In 1917, Dixie Canning Company built two factories in Sevier County. One was on Prince Street in Sevierville, and one was in Pigeon Forge. Farmers who signed contracts with the company were given seeds for beans, berries, pumpkins, apples and tomatoes.
“You can be a drama kid in high school,” Dani Bryant said, “but actually making a career of it is hard to do.”
Pictures don’t quite do it justice. To truly grasp its size, you’ll have to have a look for yourself at “Smaller Than Some, Larger Than Most, Maybe Not the World’s Largest Rag Rug.”
Dr. Robert F. Thomas came to Pittman Center in 1926 to serve in the dual role of minister and physician. Although he was an outsider, Dr. Thomas quickly earned the respect of the people whose bodies and souls he cared for. He labored long to build churches and improve the health facilities in the rugged mountains.
Caitlyn Marentette recalls her introduction to the world of competitive spelling. “It goes back to third grade,” she said.
In 1926, Jack Huff was appointed camp caretaker and built a 20-by-24-foot cabin out of balsam logs that was the forerunner of LeConte Lodge. Huff and his wife Pauline operated the lodge until 1959. A year earlier, Paul Adams established a primitive camp atop the majestic mountain, setting the stage for the iconic hostelry.
Can you spell milestone? Walters State Community College passes one this weekend as the Sevier County campus stages its first full-length theatrical production, "The 25th Annual Putnam County Spelling Bee."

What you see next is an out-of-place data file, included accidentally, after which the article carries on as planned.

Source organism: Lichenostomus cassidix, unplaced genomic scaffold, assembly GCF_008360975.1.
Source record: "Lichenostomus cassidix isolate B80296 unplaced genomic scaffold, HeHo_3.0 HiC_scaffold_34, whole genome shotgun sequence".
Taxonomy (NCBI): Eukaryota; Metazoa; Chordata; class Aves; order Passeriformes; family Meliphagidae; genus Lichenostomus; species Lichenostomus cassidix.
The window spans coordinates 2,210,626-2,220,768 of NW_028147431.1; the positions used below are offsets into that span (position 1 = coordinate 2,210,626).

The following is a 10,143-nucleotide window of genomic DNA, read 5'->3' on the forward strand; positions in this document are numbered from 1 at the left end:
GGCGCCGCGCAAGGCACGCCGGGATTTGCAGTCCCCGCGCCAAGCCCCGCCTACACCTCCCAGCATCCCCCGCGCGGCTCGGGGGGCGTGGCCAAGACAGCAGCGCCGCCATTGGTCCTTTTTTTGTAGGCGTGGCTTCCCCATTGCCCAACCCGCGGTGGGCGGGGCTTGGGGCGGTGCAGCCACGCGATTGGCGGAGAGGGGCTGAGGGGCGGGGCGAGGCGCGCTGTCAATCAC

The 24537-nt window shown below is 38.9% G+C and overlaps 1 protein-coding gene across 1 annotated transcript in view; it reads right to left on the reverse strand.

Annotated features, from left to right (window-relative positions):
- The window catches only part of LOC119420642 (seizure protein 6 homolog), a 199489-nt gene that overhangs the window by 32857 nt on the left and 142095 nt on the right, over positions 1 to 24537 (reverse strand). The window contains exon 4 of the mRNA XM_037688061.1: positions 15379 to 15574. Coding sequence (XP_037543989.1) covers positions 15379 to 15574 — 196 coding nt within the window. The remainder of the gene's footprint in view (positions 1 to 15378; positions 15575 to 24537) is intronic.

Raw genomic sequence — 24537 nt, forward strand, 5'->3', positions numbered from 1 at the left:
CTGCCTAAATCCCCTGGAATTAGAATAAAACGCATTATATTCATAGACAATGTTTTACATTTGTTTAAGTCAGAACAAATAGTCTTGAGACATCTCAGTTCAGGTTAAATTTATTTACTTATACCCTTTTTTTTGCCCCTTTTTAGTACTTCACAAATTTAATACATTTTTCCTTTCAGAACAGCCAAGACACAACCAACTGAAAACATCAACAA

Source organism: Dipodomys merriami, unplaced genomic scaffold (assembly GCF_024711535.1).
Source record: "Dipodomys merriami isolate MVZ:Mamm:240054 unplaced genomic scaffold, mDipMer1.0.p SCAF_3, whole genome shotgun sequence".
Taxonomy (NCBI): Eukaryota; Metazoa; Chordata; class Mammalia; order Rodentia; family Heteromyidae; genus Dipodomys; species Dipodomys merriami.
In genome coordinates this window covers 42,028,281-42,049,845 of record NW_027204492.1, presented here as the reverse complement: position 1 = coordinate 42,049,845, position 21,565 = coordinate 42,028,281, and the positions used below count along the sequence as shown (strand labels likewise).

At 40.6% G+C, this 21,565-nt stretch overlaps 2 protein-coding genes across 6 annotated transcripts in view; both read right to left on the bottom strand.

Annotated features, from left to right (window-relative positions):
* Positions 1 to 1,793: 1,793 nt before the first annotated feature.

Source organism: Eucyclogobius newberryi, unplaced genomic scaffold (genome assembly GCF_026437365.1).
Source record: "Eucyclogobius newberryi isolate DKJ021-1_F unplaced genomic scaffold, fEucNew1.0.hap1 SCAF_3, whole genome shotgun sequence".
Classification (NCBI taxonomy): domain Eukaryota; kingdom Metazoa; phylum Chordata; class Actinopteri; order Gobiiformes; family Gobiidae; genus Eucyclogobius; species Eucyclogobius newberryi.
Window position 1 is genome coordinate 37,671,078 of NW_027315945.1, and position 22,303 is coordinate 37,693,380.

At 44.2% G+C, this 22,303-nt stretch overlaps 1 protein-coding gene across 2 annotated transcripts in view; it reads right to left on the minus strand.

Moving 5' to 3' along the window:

On June 21, 1889, a reporter for the Sevier County Republican wrote an article titled "Things Sevierville Needs." The third thing on the list read as follows: "Sevierville needs a public reading room or library, if the young men are to be kept out of idleness and mischief, and if they are to be prepared for useful, honorable lives in the future." However, it wasn't until 1920 that a Sevierville library became a reality.
Near the end of 1785, Rev. Richard Wood moved to the forks of the Little Pigeon River, where he established the Forks-of-the-Little-Pigeon Baptist Church in 1789. It was the first church in community that was later named Sevierville. Wood was born in Virginia, served as a soldier in the Revolutionary War, and first settled in the Providence community.
Daniel L. Paulin researched his new book, "Images of America: Lost Elkmont," for years. In fact, he researched it before he knew it was going to be a book.
Near the Alum Cave Bluff on the south side of majestic Mount LeConte is the thin leaning ridge with jagged points known as Duck Hawk Peaks. There's Little Duck Hawk Ridge paralleled by Big Duck Hawk Ridge. Peregrine Peak is the old name for the large mountain where the Alum Cave and Duck Hawk areas are located. Early settlers began calling the area by these names after observing the fast-flying birds nesting there.
Gov. John Sevier, the man for whom Sevier County and Sevierville were named, died 200 years ago this year. His demise came suddenly on Sept. 24, 1815, in the Alabama territory, where he was on a congressional mission conducting a survey of lands in the Creek Indian country. He was 70.